“We are a minority,” he said. “So we want our own voice.”
He said it is important to have diversity among lawmakers — in the form of all races, ethnicities, and backgrounds — to keep things balanced.
Although her Korean heritage is not the main focus of her campaign, Ryu said that her background would definitely help her in Olympia if she were elected.
“I bring with me 5,000 years of Korean culture and history,” she said. “My family has records of both male and female ancestors by name, dating back to 960 A.D. So my outlook is 1,000 years of sustainability in the environment, the built environment, and American [and Korean] culture going forward.”
After her interview with Lee, Ryu had to rush to her interview with Yang Joon Hwang at the Korea Times in Seattle, where she discussed the progress of her campaign and the issues she would have to tackle if elected.
Ryu knows the biggest challenge she will face is finding a way to continue to provide public services in the midst of trying economic times. She said making decisions concerning the state budget, especially if cuts are involved, will require looking at each item and department individually.
“We can’t just cut expenditures 10 percent across the board and say we’re whole,” Ryu said. “No, we won’t be whole.”
Another issue that is important to Ryu is protecting the environment. Using the oil spill in the Gulf of Mexico as an example, she explained how one thing could affect a community’s natural and economic environment as well as its citizens’ lives and health.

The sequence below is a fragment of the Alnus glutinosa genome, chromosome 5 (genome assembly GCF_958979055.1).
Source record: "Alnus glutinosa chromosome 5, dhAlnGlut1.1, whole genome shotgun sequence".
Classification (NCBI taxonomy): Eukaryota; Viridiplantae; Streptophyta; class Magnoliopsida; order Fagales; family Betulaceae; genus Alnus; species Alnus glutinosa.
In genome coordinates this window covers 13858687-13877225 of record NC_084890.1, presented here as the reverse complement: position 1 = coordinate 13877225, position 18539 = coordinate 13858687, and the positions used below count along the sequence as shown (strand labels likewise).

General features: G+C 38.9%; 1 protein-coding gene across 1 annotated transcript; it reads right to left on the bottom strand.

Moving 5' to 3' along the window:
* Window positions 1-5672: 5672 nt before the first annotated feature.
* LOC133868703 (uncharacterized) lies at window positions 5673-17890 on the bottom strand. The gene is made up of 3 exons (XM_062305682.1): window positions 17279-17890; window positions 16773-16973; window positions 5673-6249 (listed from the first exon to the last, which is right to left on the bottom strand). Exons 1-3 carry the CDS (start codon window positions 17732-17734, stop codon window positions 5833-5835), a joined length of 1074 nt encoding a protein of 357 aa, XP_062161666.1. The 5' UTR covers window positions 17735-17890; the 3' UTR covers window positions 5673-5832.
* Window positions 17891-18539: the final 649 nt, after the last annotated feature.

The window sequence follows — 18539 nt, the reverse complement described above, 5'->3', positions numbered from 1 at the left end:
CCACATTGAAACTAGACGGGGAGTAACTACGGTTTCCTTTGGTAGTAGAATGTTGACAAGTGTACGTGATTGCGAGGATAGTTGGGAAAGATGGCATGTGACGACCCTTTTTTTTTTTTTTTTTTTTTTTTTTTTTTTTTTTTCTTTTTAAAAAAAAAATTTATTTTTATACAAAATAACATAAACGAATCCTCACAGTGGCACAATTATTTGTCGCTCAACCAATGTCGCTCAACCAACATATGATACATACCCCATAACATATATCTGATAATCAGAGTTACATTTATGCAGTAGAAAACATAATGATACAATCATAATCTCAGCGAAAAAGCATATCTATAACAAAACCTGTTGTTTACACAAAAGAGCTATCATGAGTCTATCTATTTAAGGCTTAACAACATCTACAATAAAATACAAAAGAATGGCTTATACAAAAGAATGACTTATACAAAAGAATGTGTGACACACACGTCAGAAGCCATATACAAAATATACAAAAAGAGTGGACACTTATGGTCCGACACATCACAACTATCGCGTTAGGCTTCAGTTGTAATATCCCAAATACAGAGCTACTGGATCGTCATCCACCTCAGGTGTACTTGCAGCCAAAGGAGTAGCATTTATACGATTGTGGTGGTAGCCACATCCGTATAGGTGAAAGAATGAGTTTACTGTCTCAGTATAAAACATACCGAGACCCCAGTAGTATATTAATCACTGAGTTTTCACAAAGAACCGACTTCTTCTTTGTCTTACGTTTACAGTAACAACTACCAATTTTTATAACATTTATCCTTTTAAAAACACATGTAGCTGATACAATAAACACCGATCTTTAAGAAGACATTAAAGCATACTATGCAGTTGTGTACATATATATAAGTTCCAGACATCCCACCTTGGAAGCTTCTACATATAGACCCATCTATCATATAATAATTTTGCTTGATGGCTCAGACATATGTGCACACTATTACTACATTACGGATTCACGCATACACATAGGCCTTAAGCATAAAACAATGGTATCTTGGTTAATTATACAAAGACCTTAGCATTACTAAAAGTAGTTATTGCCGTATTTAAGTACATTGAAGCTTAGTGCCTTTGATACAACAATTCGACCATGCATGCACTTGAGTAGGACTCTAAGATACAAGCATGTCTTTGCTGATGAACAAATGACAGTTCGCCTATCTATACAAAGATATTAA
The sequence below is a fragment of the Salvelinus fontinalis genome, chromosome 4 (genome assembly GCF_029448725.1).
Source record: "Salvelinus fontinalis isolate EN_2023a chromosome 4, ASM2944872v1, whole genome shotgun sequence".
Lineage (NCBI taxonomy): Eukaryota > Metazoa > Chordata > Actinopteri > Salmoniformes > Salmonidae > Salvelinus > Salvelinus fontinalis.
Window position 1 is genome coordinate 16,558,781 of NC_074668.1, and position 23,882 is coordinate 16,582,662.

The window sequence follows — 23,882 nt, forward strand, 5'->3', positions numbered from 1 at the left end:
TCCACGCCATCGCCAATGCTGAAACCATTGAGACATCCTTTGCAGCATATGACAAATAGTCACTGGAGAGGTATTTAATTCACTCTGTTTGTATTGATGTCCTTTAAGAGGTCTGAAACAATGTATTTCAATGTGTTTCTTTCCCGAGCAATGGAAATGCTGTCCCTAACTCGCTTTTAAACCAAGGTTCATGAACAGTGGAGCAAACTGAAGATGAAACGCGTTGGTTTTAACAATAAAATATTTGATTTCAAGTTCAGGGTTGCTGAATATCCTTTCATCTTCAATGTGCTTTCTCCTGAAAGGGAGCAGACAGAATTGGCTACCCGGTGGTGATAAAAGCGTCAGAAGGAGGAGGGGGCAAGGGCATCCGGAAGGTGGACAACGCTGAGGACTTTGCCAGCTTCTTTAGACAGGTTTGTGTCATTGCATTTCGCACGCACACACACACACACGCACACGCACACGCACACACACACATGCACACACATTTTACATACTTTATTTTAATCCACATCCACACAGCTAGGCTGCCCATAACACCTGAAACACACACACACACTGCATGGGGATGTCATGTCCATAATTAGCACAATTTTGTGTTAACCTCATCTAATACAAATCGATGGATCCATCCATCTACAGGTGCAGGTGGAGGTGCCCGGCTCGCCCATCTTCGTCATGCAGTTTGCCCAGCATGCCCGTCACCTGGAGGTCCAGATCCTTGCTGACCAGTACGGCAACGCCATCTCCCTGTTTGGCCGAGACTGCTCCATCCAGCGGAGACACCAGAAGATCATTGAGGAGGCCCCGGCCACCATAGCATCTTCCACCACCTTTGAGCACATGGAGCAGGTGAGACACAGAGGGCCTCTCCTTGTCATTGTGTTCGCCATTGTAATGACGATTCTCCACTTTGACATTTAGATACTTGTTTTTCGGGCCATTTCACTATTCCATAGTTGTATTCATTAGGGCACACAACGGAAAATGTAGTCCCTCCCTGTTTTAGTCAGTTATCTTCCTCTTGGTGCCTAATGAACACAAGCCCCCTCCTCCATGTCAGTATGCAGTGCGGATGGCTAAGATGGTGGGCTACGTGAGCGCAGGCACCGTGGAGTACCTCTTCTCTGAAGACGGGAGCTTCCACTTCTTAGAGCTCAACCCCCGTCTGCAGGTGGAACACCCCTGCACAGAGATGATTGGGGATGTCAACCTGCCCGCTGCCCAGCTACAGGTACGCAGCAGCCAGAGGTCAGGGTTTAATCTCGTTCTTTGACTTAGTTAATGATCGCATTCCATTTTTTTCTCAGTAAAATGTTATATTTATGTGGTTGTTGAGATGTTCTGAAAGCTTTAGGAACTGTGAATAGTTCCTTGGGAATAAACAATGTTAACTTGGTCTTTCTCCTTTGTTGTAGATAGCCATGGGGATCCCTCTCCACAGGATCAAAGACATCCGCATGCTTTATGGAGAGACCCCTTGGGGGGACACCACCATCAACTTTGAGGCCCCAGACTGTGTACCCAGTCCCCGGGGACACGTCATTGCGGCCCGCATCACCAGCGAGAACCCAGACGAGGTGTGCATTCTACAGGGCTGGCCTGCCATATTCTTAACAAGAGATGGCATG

“We have to be very cautious,” she said. “We are all interconnected, so we have to take care.”
Hwang, managing editor of the Korea Times, has known Ryu for three years and believes that she possesses the qualities that would make her successful in dealing with these issues. She is patient, energetic, and hardworking, and she would do her best to fulfill the duties and responsibilities required of the position, he said.
“[As mayor], she did her best to help the small businesses along Aurora Avenue,” he said. “I believe she could do well if elected.”
After her interview with Hwang, Ryu had no time to spare on her way to her third and final interview for the day at Radio Hankook, a Korean radio station in Federal Way.
At that point, it was mid-afternoon and there was no time to stop for lunch. But though Ryu has long been a politician, she has been a mother even longer. She came prepared, packing granola bars as a snack.
With the way things are going, Ryu is going to have to pack a lot of granola bars with her, as she will be busy for the next few months. Although she is aware of the difficulties that lie ahead on the campaign trail, Ryu is happy with the progress that has been made, thanks to the support of her family and friends.
“We’re getting things done,” she said. “I’m really encouraged and thankful, and I’m really blessed.” ♦
Samantha Pak can be reached at email@example.com.